P4P800-VM Only Running 2.4GHz P4 @ 200MHz FSB

Discussion in 'Asus' started by GoldSpider, Feb 28, 2004.

  1. GoldSpider

    GoldSpider Guest

    I just upgraded to make sure the processor I had was an 800MHz FSB
    chip, but it's only running at 200MHz FSB.

    I have 2x512MB PC3200 DDR-RAM modules installed, so everything should
    be running at 800MHz FSB. What can I do to make sure I'm getting my
    $$$'s worth out of this hardware?? I'm really starting to get
    frustrated here :(

    Thanks for any advice you may have.
    GoldSpider, Feb 28, 2004
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  2. You'll find that everything is running as it should, the 800mhz FSB comes
    from 4x200mhz, which is what you are running at, so nothing to worry about
    Philip Harding, Feb 28, 2004
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  3. GoldSpider

    Paul Guest

    The clock fed to the chips is 200MHz. The memory data bus transfers
    data twice per clock cycle, and in this case is termed DDR400, meaning
    "double the clock rate and happening up to 400 million times per second".
    The bus between the processor and Northbridge, termed the "front side bus",
    to distinguish it from the backside bus which used to go to external
    cache chips, transfers data on the Pentium four times per clock cycle.
    This is termed "quad pumped", and the shorthand FSB800 is an imprecise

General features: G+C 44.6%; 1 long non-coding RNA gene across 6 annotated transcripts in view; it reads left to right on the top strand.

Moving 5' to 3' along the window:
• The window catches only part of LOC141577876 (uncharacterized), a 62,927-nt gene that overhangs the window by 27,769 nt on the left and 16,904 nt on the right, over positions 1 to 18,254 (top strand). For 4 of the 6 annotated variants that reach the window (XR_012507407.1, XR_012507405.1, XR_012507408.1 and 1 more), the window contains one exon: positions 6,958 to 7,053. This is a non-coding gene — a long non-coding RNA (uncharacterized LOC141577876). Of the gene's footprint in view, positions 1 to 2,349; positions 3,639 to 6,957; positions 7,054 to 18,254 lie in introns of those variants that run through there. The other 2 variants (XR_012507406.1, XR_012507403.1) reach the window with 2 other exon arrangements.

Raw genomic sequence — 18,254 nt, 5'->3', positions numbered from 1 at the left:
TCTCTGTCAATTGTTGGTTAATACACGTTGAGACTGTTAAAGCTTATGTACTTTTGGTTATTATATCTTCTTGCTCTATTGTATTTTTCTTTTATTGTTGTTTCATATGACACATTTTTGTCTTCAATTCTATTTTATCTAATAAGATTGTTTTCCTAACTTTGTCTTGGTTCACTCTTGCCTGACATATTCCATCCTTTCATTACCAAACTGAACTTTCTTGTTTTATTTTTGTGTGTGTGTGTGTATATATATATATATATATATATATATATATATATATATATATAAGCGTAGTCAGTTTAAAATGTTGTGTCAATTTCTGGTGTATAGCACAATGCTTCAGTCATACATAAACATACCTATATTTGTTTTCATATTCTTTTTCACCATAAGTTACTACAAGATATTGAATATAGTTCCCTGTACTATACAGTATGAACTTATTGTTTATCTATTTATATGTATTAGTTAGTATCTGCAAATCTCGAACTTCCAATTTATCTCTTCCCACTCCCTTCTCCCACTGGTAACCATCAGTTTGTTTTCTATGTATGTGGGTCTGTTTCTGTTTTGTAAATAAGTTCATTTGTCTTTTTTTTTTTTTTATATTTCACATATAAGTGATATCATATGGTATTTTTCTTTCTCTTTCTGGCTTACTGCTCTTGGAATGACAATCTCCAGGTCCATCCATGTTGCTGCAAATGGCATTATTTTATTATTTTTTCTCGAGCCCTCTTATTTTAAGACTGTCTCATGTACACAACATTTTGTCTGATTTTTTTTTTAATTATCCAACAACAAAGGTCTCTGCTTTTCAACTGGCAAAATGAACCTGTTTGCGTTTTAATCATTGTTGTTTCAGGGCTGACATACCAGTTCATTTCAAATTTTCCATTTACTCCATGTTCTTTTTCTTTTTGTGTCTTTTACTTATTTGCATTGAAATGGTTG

term meant to recognize the 4 x 200 number.

    Note that not all processors are quad pumped, so when discussing Pentiums
    and Athlons, the FSB "transfer factor" is implied by the processor type.
    FSB800 doesn't mean anything, unless you know the name of the processor
    and its resultant bus type.

    You can get a copy of AIDA32 or CPUZ to review the characteristics
    of your system, if you don't believe what the BIOS is telling you.

    Paul, Feb 28, 2004
  4. GoldSpider

    Sept1967 Guest

    Yeah, what he said. Intel FSB numbers are from "Quad Pumped" technology.
    So P4 FSB's are...

    Original 400MHz FSB (100MHz x4)
    533MHz FSB (133x4)
    and now 800MHz (200x4)
    Sept1967, Feb 29, 2004
  5. GoldSpider

    GoldSpider Guest

    OK that makes sense. Glad it didn't turn out that I wasted my money.

    Now any ideas on what I can do for cooling? I just have the standard
    Intel-provided HSF, and this thing still gets hot as hell on maximum
    CPU load (topped 70C today). I've been leaving the case open, but I'm
    thinking I may need to get some more active cooling for the case
    (2x80mm fans) as well as a more effective fan for the CPU (maybe some
    Thermaltake model).

    Any recommendations on how I can cool this beast down? Thanks!
    GoldSpider, Feb 29, 2004
  6. GoldSpider

    Unknown Guest

    I understand that a lot of engineering effort goes into case design to
    maximize air circulation and improve cooling.

    It would appear that leaving the case open would defeat their design
    Unknown, Feb 29, 2004
  7. GoldSpider

    GoldSpider Guest

    I think you may be right, but I also found out that I didn't have
    great contact between my CPU and the HSF. I fixed that and closed the
    case, and now I'm idling at 34, maxed (so far) at 50. I can live with
    that. Thanks for the help.
    GoldSpider, Feb 29, 2004
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